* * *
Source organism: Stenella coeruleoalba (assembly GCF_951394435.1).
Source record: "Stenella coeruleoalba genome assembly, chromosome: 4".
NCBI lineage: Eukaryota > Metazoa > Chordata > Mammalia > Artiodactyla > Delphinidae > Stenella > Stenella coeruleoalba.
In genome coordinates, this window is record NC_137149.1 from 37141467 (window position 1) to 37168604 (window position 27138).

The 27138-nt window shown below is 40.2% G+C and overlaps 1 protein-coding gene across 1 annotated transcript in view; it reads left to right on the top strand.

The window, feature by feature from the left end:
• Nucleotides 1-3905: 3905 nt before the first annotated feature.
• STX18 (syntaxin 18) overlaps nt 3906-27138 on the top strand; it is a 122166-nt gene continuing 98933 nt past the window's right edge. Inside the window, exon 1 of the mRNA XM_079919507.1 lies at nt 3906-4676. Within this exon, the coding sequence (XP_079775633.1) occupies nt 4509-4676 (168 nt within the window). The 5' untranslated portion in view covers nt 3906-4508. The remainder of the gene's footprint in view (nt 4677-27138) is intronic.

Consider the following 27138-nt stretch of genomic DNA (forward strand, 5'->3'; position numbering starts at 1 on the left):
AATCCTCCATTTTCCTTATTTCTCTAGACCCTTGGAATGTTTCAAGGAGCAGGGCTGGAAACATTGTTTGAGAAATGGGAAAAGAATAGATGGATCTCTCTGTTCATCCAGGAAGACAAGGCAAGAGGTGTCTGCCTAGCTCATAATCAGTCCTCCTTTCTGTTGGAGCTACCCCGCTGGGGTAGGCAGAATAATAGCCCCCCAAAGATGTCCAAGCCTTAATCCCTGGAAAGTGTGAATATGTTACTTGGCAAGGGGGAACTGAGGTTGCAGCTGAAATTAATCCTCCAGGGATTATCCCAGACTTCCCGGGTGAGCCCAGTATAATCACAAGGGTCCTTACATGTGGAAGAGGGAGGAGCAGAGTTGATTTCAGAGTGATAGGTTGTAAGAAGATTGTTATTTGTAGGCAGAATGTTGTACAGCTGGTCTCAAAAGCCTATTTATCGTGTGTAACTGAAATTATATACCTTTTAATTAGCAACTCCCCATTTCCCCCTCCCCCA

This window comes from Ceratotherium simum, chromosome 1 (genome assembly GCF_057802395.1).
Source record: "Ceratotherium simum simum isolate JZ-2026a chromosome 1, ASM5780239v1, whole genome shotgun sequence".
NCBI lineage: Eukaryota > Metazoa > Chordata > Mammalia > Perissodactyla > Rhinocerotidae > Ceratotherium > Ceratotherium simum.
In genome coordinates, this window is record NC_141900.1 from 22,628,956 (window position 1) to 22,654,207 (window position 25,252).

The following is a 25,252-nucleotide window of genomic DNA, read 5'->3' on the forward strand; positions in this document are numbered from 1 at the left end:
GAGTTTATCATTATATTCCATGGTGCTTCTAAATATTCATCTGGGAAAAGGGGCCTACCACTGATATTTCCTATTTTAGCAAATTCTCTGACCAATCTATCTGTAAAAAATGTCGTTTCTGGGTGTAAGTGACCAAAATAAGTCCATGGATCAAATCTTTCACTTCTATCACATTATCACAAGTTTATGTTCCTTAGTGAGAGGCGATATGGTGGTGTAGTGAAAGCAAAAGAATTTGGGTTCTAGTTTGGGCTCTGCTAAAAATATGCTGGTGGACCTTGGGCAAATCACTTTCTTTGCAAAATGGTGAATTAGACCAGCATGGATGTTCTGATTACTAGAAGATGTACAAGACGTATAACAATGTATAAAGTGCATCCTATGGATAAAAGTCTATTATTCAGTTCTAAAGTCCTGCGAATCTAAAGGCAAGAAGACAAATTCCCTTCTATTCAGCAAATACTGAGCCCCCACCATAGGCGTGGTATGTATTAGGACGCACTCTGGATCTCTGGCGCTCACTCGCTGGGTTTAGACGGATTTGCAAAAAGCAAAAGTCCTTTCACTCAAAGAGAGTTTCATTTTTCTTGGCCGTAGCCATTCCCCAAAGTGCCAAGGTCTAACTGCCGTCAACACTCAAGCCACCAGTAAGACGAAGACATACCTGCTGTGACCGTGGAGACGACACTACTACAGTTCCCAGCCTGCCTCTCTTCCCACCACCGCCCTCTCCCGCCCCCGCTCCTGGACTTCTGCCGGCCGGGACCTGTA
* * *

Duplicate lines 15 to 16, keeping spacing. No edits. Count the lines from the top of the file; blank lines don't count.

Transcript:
The following is a 25,252-nucleotide window of genomic DNA, read 5'->3' on the forward strand; positions in this document are numbered from 1 at the left end:
GAGTTTATCATTATATTCCATGGTGCTTCTAAATATTCATCTGGGAAAAGGGGCCTACCACTGATATTTCCTATTTTAGCAAATTCTCTGACCAATCTATCTGTAAAAAATGTCGTTTCTGGGTGTAAGTGACCAAAATAAGTCCATGGATCAAATCTTTCACTTCTATCACATTATCACAAGTTTATGTTCCTTAGTGAGAGGCGATATGGTGGTGTAGTGAAAGCAAAAGAATTTGGGTTCTAGTTTGGGCTCTGCTAAAAATATGCTGGTGGACCTTGGGCAAATCACTTTCTTTGCAAAATGGTGAATTAGACCAGCATGGATGTTCTGATTACTAGAAGATGTACAAGACGTATAACAATGTATAAAGTGCATCCTATGGATAAAAGTCTATTATTCAGTTCTAAAGTCCTGCGAATCTAAAGGCAAGAAGACAAATTCCCTTCTATTCAGCAAATACTGAGCCCCCACCATAGGCGTGGTATGTATTAGGACGCACTCTGGATCTCTGGCGCTCACTCGCTGGGTTTAGACGGATTTGCAAAAAGCAAAAGTCCTTTCACTCAAAGAGAGTTTCATTTTTCTTGGCCGTAGCCATTCCCCAAAGTGCCAAGGTCTAACTGCCGTCAACACTCAAGCCACCAGTAAGACGAAGACATACCTGCTGTGACCGTGGAGACGACACTACTACAGTTCCCAGCCTGCCTCTCTTCCCACCACCGCCCTCTCCCGCCCCCGCTCCTGGACTTCTGCCGGCCGGGACCTGTA